Covid residents say that history has given them little reason to believe him. Every election cycle, the government promises housing and services for all. But these promises, residents say, are never kept.

"And next year won't be any different," says Covid resident Noxolo Nondala. "[Politicians will] come for their [votes] and promise us houses, but the houses just never come. We've been waiting since 1994"—the year that Nelson Mandela came to power, South African democracy was born, and "things were supposed to change."

In late August, the Cape Town High Court issued an interim interdict barring city officials from evicting illegal land occupiers from their shacks without first obtaining a court order. The interdict is slated to remain in place for the duration of the national lockdown, which now has been extended through mid-December. The city has appealed the ruling.

The news from the court in August failed to lighten the mood in Covid. When the interdict came down, rain did too, in droves — days and days of rain that flooded hundreds of shacks. Many residents were forced to flee in the middle of the night as their shacks filled with water, leaving them sleepless and homeless, helpless and exhausted.

Yet the residents of Covid, and other new settlements like it, did what they've always done before: They dried themselves and their belongings off and started another day.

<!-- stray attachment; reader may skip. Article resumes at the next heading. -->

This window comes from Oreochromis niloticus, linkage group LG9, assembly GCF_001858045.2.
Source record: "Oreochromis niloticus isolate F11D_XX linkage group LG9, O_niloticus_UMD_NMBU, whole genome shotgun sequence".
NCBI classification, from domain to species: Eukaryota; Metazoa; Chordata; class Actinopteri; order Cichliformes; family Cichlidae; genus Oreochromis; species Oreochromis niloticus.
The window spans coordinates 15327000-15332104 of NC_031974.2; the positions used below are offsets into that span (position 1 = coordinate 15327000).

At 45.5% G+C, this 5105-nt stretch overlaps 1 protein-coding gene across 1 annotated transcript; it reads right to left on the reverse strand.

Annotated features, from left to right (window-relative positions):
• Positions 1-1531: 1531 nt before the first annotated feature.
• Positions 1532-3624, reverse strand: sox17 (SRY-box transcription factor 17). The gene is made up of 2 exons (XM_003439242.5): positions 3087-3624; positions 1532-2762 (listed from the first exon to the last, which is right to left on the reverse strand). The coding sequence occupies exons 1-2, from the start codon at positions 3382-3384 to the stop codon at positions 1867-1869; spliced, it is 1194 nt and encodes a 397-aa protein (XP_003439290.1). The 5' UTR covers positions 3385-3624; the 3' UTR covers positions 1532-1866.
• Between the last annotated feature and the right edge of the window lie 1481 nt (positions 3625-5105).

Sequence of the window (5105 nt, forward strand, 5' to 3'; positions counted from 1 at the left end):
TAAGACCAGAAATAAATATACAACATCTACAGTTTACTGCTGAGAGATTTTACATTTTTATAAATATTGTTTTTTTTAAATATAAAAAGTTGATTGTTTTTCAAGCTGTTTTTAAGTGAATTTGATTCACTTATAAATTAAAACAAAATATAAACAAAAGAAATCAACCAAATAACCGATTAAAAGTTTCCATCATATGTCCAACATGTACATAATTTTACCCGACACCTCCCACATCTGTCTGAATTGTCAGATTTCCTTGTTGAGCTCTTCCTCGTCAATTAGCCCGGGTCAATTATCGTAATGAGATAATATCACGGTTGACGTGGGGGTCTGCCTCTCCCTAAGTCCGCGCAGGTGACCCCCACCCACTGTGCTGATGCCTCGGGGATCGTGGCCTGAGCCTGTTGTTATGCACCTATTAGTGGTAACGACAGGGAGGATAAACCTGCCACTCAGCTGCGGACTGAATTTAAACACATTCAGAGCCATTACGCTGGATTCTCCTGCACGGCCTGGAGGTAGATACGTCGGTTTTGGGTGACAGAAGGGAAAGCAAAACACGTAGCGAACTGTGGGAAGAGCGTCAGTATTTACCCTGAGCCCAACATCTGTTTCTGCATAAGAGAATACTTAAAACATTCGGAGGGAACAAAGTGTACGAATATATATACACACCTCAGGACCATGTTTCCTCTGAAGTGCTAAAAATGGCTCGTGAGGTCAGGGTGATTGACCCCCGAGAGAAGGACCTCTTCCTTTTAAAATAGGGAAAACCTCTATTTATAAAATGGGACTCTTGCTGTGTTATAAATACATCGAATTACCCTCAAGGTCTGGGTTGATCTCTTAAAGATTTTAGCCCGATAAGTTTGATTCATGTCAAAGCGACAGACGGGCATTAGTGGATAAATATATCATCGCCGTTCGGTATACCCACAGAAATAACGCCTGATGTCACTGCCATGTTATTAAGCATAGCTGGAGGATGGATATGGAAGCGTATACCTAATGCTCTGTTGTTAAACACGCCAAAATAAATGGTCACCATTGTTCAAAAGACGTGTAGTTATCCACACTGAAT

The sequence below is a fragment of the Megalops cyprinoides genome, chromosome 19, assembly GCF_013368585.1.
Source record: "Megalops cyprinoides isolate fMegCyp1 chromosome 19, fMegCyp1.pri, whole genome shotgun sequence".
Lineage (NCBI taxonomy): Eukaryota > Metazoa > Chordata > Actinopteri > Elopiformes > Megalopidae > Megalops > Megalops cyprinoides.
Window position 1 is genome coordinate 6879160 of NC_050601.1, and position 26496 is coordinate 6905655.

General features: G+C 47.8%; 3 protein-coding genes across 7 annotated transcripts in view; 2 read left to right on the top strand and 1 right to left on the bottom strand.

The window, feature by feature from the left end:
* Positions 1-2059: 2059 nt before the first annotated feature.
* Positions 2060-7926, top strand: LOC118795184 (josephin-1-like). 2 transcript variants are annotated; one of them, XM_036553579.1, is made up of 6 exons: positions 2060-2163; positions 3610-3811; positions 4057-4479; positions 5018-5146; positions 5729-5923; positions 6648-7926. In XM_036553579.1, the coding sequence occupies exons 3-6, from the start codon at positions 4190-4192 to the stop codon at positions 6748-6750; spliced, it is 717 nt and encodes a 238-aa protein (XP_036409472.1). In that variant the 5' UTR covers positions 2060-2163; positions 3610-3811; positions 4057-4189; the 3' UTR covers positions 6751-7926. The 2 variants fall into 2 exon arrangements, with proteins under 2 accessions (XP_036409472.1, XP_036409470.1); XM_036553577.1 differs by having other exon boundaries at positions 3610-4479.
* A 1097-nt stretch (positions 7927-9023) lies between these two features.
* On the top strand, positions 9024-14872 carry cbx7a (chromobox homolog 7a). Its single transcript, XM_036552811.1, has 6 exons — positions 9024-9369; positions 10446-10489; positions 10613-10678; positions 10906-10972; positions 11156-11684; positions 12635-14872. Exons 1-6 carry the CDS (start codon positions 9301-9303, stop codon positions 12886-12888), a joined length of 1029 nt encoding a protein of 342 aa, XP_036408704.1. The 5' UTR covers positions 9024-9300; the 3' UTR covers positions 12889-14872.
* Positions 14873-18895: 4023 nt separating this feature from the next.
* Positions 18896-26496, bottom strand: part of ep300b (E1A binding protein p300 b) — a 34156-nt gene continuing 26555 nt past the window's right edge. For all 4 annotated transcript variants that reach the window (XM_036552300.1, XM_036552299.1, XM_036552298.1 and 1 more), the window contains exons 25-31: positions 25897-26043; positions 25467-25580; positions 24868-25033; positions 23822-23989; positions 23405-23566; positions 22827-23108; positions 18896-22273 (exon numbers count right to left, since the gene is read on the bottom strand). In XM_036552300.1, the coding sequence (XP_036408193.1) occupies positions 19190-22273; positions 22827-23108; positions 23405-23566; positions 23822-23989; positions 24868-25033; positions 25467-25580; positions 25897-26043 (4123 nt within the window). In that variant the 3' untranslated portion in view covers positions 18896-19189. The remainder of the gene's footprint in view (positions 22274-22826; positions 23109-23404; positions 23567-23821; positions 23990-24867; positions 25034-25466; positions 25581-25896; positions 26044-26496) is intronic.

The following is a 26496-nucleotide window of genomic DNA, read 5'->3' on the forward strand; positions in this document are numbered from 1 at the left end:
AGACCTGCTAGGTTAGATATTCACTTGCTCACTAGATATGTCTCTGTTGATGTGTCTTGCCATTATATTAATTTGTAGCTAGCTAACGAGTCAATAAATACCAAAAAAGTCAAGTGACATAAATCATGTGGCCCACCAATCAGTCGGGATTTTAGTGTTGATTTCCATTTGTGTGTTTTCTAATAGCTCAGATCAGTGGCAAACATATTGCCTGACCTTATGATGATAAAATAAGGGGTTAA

Days have since stretched into weeks. Summer and the Cape's infamous seasonal winds have brought new challenges for those whose homes are made of tin.

Covid resident Linda Maseko, whose shack has not been blown over (so far), counts herself among the lucky ones. In fact, she says, the six-month anniversary of her life in Covid passed by relatively uneventfully. "A good thing," she says. "No cops or dramas, for now. But it'll come ... down the road."

In the meantime, an air of permanence has started to settle over Covid's dusty streets. "People are realizing that, like it or not, we're here to stay," says Maseko.

More and more informal shops run out of people's homes are opening, including Maseko's (she sells small decanted bottles of paraffin, which is used for home cooking or lighting). People have put up photographs on the walls of their shacks and enrolled their children in nearby schools for the coming school year.

As with the pandemic itself, no one knows what will happen next — next week, next month, next year. Along with that strange feeling of permanence, Sonandi says, "remains a feeling of unease."

Some think that when South Africa's National State of Disaster ends and the court's interdict falls away, evictions are likely to resume, and conflict between residents and the Anti-Land Invasion Unit will begin again.

"But we're trying to just think of today," Sonandi says. "Today, we're still just asking the city for sanitation. We're desperate for toilets. We're desperate for dignity."

Samantha Reinders is a photojournalist based in South Africa. She divides her time between Cape Town and a farm in her beloved Karoo desert with Angora goats, four rabbits and a grumpy turkey. You can see more of her work on and @samreinders on Instagram.